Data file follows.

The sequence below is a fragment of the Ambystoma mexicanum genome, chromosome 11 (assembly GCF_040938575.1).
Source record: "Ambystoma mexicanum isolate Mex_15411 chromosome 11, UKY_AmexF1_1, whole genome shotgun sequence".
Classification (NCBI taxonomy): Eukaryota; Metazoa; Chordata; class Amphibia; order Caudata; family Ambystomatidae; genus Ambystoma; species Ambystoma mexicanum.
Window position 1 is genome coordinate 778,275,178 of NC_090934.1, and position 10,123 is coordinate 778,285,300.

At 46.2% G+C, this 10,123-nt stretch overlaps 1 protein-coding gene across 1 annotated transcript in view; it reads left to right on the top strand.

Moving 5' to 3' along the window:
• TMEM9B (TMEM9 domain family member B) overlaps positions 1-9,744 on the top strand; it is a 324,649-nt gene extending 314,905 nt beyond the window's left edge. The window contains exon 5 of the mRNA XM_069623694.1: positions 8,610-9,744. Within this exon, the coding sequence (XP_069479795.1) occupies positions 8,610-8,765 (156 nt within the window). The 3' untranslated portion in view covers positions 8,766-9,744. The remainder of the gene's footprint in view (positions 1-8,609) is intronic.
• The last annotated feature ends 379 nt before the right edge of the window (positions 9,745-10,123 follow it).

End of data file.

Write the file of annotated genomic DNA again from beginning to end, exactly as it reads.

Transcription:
The sequence below is a fragment of the Ambystoma mexicanum genome, chromosome 11 (assembly GCF_040938575.1).
Source record: "Ambystoma mexicanum isolate Mex_15411 chromosome 11, UKY_AmexF1_1, whole genome shotgun sequence".
Classification (NCBI taxonomy): Eukaryota; Metazoa; Chordata; class Amphibia; order Caudata; family Ambystomatidae; genus Ambystoma; species Ambystoma mexicanum.
Window position 1 is genome coordinate 778,275,178 of NC_090934.1, and position 10,123 is coordinate 778,285,300.

At 46.2% G+C, this 10,123-nt stretch overlaps 1 protein-coding gene across 1 annotated transcript in view; it reads left to right on the top strand.

Moving 5' to 3' along the window:
• TMEM9B (TMEM9 domain family member B) overlaps positions 1-9,744 on the top strand; it is a 324,649-nt gene extending 314,905 nt beyond the window's left edge. The window contains exon 5 of the mRNA XM_069623694.1: positions 8,610-9,744. Within this exon, the coding sequence (XP_069479795.1) occupies positions 8,610-8,765 (156 nt within the window). The 3' untranslated portion in view covers positions 8,766-9,744. The remainder of the gene's footprint in view (positions 1-8,609) is intronic.
• The last annotated feature ends 379 nt before the right edge of the window (positions 9,745-10,123 follow it).